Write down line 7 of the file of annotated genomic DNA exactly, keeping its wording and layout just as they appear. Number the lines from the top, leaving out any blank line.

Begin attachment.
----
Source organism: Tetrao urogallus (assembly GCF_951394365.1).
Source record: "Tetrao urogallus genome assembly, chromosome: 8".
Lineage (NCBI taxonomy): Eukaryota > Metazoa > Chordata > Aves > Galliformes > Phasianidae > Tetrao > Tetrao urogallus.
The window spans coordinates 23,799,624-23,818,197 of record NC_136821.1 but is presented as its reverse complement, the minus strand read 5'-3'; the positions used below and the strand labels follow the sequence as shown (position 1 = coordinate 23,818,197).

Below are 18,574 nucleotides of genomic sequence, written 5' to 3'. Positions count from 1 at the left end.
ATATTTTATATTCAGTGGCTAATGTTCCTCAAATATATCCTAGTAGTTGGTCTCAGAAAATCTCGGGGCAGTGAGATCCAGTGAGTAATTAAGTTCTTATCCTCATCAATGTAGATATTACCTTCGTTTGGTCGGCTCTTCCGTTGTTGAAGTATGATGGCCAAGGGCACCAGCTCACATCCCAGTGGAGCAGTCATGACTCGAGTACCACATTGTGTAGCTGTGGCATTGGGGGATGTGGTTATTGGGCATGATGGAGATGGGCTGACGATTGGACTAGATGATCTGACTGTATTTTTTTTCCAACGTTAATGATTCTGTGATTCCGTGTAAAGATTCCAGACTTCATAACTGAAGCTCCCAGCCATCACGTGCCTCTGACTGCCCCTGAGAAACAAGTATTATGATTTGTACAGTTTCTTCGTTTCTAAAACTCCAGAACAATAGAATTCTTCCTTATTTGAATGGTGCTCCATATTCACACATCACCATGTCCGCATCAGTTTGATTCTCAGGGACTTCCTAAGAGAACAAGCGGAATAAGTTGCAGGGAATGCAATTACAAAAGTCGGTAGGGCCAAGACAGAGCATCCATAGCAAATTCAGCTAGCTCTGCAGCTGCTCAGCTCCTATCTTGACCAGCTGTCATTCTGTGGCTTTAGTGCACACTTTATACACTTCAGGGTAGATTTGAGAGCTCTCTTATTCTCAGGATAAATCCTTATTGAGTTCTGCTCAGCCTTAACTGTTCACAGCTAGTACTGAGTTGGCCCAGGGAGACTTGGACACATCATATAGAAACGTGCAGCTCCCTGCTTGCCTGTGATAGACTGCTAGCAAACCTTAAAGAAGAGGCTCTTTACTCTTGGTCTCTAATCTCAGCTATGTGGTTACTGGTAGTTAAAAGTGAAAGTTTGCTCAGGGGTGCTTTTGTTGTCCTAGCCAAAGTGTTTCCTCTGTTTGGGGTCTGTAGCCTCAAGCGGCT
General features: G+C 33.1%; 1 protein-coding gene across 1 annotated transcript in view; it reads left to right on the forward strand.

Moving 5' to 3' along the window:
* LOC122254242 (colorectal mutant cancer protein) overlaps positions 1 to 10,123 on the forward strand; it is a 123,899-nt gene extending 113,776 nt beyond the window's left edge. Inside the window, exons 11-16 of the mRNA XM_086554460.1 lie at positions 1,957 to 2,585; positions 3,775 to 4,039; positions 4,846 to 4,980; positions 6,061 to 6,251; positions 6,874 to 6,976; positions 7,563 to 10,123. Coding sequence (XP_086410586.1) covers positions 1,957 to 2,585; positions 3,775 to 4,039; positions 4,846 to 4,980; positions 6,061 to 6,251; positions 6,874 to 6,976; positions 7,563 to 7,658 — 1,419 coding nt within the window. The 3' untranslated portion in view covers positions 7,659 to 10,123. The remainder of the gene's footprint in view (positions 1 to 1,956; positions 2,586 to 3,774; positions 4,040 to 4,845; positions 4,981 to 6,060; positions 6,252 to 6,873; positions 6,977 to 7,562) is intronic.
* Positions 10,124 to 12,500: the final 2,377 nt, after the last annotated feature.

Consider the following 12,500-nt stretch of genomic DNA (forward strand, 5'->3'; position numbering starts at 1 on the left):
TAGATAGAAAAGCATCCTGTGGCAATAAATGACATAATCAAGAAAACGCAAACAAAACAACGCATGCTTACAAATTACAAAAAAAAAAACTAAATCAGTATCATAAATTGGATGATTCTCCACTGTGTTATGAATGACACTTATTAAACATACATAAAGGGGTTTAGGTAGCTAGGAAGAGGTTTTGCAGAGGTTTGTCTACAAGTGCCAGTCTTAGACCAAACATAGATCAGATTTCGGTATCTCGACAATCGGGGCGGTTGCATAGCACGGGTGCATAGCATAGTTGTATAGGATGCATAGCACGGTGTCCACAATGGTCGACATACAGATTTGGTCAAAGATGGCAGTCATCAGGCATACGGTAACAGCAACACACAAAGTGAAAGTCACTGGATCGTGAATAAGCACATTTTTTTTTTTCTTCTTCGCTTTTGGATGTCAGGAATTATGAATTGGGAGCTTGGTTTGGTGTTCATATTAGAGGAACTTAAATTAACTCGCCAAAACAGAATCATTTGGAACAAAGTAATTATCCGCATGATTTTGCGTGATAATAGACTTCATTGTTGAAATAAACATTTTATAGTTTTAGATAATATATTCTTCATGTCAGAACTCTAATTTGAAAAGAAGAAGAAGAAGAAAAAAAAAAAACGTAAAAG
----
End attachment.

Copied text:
General features: G+C 33.1%; 1 protein-coding gene across 1 annotated transcript in view; it reads left to right on the forward strand.